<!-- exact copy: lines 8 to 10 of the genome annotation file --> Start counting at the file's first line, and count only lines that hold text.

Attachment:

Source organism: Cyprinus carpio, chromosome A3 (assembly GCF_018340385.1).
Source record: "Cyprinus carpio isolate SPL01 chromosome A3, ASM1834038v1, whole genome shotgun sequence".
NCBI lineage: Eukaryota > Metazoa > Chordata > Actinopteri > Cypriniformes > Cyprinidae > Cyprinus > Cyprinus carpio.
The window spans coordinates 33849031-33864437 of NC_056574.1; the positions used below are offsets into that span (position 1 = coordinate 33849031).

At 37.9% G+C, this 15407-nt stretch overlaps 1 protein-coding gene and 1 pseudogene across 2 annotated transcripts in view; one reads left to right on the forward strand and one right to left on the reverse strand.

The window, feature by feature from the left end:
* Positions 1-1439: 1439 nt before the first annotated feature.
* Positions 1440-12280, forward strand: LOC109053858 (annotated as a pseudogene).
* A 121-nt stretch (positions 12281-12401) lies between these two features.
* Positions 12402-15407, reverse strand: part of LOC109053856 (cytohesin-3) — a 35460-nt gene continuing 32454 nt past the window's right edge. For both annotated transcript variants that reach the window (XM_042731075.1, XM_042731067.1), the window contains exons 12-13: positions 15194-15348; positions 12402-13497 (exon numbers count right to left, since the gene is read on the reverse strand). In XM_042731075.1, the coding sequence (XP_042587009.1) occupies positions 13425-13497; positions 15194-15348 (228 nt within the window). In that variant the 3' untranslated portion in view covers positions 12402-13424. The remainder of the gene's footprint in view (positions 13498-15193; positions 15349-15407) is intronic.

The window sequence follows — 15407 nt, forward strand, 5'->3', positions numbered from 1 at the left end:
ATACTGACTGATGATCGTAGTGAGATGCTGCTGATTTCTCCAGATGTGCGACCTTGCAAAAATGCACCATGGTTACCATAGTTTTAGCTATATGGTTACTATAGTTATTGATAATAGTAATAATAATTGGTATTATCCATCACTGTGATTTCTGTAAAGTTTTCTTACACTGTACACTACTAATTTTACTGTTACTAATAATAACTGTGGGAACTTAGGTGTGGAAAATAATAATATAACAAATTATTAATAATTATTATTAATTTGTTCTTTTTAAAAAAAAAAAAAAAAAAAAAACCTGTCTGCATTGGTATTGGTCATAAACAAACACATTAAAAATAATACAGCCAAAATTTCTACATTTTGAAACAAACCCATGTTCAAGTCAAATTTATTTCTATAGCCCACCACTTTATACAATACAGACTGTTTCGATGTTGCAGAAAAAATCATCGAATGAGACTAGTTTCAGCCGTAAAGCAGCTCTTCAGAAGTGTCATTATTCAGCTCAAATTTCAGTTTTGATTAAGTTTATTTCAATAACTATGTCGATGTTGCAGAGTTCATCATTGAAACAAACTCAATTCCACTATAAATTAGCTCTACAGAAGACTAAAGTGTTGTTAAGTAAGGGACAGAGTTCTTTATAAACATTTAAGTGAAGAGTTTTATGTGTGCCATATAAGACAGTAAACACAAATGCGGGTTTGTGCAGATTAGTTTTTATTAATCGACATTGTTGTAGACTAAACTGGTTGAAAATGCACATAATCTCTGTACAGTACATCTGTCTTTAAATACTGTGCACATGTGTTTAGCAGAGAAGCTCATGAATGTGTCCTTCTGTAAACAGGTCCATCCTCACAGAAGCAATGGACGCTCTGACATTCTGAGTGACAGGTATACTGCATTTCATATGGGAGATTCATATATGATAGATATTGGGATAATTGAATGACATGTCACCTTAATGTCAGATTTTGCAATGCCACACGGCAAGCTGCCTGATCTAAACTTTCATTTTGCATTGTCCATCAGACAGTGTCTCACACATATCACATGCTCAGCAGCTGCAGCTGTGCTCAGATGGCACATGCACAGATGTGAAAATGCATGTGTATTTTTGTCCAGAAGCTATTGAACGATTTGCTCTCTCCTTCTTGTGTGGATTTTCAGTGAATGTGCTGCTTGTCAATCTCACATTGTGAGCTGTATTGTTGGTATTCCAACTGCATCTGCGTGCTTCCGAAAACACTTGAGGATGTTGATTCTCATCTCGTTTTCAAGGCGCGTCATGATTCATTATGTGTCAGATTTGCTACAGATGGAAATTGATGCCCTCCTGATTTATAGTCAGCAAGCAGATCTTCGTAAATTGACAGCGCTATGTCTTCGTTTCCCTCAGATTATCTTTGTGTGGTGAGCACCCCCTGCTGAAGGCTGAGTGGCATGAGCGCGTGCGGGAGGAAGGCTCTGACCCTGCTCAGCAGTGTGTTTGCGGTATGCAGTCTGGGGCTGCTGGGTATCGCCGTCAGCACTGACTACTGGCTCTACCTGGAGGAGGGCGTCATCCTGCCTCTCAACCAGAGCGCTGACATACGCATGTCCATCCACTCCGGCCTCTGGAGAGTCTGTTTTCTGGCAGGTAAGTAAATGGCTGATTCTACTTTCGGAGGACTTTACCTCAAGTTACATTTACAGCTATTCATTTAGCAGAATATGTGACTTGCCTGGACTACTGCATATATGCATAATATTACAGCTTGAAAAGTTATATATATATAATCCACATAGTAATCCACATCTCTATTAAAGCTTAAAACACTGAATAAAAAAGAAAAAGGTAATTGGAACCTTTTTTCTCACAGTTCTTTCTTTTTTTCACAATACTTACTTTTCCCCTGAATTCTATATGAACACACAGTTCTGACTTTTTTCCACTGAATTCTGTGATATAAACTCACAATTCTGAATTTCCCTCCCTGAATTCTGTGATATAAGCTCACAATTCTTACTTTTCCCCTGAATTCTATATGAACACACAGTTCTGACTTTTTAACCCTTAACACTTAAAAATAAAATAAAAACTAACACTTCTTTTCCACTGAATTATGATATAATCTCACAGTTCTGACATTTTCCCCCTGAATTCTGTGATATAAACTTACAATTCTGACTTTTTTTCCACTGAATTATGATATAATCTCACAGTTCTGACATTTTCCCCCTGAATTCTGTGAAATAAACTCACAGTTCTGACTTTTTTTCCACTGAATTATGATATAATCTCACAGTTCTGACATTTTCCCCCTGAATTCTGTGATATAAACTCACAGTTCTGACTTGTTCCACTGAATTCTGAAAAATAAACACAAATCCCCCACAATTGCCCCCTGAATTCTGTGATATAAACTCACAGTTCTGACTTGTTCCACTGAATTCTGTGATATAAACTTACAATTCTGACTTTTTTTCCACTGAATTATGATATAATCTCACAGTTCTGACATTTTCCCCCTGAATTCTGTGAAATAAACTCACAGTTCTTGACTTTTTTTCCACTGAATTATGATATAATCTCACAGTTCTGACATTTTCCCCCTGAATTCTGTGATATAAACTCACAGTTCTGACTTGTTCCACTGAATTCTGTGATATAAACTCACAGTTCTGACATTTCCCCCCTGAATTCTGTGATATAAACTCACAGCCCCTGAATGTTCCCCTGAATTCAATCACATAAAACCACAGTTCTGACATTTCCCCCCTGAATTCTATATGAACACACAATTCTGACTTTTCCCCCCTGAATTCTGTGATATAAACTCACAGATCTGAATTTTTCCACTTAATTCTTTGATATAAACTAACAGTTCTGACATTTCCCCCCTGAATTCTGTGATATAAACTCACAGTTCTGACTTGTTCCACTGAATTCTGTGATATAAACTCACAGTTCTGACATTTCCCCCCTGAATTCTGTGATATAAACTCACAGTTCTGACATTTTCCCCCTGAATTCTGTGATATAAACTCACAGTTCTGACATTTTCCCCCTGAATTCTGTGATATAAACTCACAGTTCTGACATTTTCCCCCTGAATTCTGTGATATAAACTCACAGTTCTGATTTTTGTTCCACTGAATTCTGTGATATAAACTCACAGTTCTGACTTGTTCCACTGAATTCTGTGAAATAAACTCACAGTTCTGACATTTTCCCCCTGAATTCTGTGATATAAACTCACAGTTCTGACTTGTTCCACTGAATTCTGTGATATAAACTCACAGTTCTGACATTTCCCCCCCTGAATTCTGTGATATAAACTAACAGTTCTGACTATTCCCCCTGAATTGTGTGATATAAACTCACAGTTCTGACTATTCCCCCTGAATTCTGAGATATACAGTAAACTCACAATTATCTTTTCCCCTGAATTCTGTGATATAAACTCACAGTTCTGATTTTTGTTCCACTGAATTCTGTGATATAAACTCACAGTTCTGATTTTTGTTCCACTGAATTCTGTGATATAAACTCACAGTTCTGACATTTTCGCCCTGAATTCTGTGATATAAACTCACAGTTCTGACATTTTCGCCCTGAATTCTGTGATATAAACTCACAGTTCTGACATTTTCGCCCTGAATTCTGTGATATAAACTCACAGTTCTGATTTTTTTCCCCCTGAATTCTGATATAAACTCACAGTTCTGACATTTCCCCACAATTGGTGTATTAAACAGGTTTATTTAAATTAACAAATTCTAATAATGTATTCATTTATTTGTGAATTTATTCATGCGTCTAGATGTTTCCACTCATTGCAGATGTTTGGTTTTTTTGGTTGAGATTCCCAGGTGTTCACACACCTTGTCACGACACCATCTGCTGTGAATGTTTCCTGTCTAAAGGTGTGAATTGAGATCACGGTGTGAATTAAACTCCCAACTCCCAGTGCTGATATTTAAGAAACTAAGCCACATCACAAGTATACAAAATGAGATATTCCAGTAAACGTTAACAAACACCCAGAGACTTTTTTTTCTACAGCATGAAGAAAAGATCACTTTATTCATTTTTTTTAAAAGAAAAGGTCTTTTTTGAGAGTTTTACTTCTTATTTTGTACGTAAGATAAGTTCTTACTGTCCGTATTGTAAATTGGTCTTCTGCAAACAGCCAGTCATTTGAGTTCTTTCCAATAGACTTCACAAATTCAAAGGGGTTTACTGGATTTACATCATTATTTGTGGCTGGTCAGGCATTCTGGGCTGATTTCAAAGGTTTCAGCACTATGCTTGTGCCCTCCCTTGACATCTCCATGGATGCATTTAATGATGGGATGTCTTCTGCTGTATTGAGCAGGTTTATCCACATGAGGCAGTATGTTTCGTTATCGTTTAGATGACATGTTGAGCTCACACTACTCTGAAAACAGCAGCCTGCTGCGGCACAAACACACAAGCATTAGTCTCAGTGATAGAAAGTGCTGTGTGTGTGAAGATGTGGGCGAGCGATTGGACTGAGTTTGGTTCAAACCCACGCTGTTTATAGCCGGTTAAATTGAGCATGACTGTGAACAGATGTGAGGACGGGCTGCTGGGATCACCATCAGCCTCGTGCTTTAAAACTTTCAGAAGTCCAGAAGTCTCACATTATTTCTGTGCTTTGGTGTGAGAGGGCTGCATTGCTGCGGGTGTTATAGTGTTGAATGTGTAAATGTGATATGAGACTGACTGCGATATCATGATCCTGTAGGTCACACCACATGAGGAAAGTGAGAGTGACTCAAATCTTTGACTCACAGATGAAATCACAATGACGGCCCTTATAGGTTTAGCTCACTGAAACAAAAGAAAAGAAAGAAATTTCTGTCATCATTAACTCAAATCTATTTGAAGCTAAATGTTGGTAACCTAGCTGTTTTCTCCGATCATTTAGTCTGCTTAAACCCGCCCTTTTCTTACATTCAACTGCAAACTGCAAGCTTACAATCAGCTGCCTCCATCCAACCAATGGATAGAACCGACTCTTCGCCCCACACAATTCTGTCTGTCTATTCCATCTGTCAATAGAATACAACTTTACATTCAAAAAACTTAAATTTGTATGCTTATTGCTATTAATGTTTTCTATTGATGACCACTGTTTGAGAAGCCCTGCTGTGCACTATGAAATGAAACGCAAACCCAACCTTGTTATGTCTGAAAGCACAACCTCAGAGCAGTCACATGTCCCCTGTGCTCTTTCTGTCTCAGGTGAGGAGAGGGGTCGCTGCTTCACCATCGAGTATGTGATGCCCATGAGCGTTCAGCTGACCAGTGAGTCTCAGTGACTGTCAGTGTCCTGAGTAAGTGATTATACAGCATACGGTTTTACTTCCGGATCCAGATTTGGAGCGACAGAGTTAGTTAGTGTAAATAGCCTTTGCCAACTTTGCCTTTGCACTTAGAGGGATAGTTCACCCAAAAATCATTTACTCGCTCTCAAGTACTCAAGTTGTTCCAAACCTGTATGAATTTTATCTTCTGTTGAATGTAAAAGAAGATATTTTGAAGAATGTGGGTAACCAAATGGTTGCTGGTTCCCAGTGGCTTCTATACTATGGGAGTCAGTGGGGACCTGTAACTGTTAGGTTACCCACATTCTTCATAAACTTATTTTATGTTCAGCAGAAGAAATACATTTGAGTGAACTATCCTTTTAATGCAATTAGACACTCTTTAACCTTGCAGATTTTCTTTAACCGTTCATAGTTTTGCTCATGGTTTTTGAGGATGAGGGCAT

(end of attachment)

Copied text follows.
* Positions 1440-12280, forward strand: LOC109053858 (annotated as a pseudogene).
* A 121-nt stretch (positions 12281-12401) lies between these two features.
* Positions 12402-15407, reverse strand: part of LOC109053856 (cytohesin-3) — a 35460-nt gene continuing 32454 nt past the window's right edge. For both annotated transcript variants that reach the window (XM_042731075.1, XM_042731067.1), the window contains exons 12-13: positions 15194-15348; positions 12402-13497 (exon numbers count right to left, since the gene is read on the reverse strand). In XM_042731075.1, the coding sequence (XP_042587009.1) occupies positions 13425-13497; positions 15194-15348 (228 nt within the window). In that variant the 3' untranslated portion in view covers positions 12402-13424. The remainder of the gene's footprint in view (positions 13498-15193; positions 15349-15407) is intronic.